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Tori = bird in Japanese

Hey all.

Last night, Sarah and I went to the Tori Amos concert at The Patriot Center. Not the best place in the world to see a concert, since the floor seats aren't staggered in any way, so it's hard to see over anyone taller than you, but it was still a pretty good place. The sound system got a little wonky sometimes, but it held together.

The opening act, Howie Day, was a little bizarre. He was actually rather good, but most of what he was doing was pre-recorded and he spent an awful lot of time playing effects pedals with his feet. It sounded great, but it felt weird to watch a guy up there just bobbin' his head, mouthing the words nowhere near the microphone, and jabbing at pedals with his foot half the time. What made it really amusing, though, was when a complicated guitar part would come on the pre-recorded bit and people would cheer. Crazy.

Tori was excellent, playing a good mix of old and new. She was accompanied by a drummer and a bass player, who were both good but I didn't really dig the bass too much. The player seemed talented, but I don't often dig the kind of bass that seems really low and muddy and just sort of thrums. I can't really describe it well, I guess. It seems to just exist to vibrate people and not make music. But anyhow... the show itself was great. But I had a hard time getting into it. Partly because I was really tired but partly because I was pissed.

And why was I pissed? Well... soon after the first song started, a bunch of people pretty much rushed the stage. Maybe rush isn't the right word, since they did it kinda slowly, but you know what I mean. The staff people just stood there and watched them do it.

Now, at every other show I've been to, the staff stops that kind of thing and says it's a fire hazard and all that. And, seriously, it's rude. I don't think I'm saying that just because I'm older now or anything. It's rude and it's unfair to the people who either paid a lot of money, stood in line, or just did whatever to get the front row seats. You can enjoy the show just as well from a little bit further back where the seats you paid for are. It really doesn't matter whether it's a free show or one like this that cost $40 a ticket. They ended up getting in a lot of people's way.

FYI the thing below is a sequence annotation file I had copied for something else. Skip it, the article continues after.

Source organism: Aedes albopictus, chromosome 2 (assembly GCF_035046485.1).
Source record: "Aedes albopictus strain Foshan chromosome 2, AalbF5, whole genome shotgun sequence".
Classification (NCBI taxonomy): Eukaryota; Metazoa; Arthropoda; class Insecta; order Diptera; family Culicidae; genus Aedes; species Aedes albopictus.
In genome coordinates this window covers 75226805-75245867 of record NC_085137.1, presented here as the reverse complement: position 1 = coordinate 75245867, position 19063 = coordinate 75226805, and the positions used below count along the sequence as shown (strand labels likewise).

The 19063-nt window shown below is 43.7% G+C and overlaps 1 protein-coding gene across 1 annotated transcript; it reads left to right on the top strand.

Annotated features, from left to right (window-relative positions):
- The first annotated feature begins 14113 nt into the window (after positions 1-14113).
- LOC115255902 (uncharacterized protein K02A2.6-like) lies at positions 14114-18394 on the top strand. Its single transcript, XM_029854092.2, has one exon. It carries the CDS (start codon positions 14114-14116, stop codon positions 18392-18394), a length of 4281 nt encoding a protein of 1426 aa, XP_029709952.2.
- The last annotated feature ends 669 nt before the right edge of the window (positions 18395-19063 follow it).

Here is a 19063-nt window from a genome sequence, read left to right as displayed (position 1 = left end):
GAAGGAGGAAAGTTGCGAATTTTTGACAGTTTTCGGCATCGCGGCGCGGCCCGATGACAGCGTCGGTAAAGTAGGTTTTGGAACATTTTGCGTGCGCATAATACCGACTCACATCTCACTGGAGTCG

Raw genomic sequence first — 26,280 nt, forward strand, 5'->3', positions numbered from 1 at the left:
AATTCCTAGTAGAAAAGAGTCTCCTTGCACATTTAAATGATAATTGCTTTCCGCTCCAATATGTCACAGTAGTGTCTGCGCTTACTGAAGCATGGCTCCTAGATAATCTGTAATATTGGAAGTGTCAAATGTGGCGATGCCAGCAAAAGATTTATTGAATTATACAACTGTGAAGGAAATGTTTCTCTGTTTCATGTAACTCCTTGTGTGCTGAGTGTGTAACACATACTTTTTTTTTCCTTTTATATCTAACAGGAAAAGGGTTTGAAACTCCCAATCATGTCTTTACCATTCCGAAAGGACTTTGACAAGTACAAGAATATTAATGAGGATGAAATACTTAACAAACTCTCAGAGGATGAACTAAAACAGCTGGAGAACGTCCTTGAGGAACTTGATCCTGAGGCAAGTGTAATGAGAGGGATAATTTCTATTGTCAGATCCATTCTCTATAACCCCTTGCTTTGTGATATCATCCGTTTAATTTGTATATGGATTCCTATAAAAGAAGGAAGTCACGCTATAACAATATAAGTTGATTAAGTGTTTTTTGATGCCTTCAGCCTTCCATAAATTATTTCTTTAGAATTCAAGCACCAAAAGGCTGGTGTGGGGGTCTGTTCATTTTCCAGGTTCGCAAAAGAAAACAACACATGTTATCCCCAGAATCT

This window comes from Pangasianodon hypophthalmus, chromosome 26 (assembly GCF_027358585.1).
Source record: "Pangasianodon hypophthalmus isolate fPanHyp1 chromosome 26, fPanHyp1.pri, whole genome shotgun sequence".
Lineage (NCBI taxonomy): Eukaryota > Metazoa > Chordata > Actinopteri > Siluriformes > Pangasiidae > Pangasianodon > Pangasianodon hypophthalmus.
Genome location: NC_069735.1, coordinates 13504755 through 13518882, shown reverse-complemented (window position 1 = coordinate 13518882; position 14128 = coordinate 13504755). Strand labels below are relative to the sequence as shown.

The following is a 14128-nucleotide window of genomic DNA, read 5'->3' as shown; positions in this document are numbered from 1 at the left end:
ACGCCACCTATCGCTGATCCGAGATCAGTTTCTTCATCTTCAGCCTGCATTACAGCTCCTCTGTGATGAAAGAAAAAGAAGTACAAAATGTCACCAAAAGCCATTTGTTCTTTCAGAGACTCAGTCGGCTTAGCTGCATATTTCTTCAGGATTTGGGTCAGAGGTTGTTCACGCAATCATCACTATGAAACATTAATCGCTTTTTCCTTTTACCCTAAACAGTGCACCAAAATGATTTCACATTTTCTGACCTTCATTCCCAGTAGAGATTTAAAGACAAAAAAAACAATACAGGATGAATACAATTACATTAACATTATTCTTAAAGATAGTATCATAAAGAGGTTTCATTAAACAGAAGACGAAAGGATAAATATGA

And what really disappointed me was, when the staff FINALLY got around to making the people sit again, Tori noticed (and it was actually nice of her to ask what was going on, showing concern for her fans) and launched into a subversive little song about it. People around me were actually cheering and yelling "Sit down!" to the people that were being forced to sit down, which made it even more absurd that she sang about it like that. I'm sure a lot of artists feel powerful up there and maybe they feel like they have to stick it to "the man" for not letting people do what they want to do. Really, I'm all for people doing what they want to enjoy a show, just as long as it doesn't ruin anyone else's time. It's disappointing for an artist to choose one set of fans over another.

I don't know for sure if this has just started happening in the past few years or if I just never noticed it before, but this plague of rudeness is horrible. Too many people seem to think that they're the most important person in the universe. I've seen it at movies, at plays, at concerts... everywhere. We were at a really small show a couple weeks back. It was almost over and these two people came and sat down near us and proceeded to have a loud conversation (they had to talk loud enough to hear each other over the music, see...) and they really didn't care when I made it pretty clear they were being annoying. What is WRONG with people?

Anyhow... enough ranting. It was a good show. But it made me even further behind with my novel. Ah well. I'll catch up somehow.

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This page contains a single entry from the blog posted on November 13, 2002 2:45 PM.

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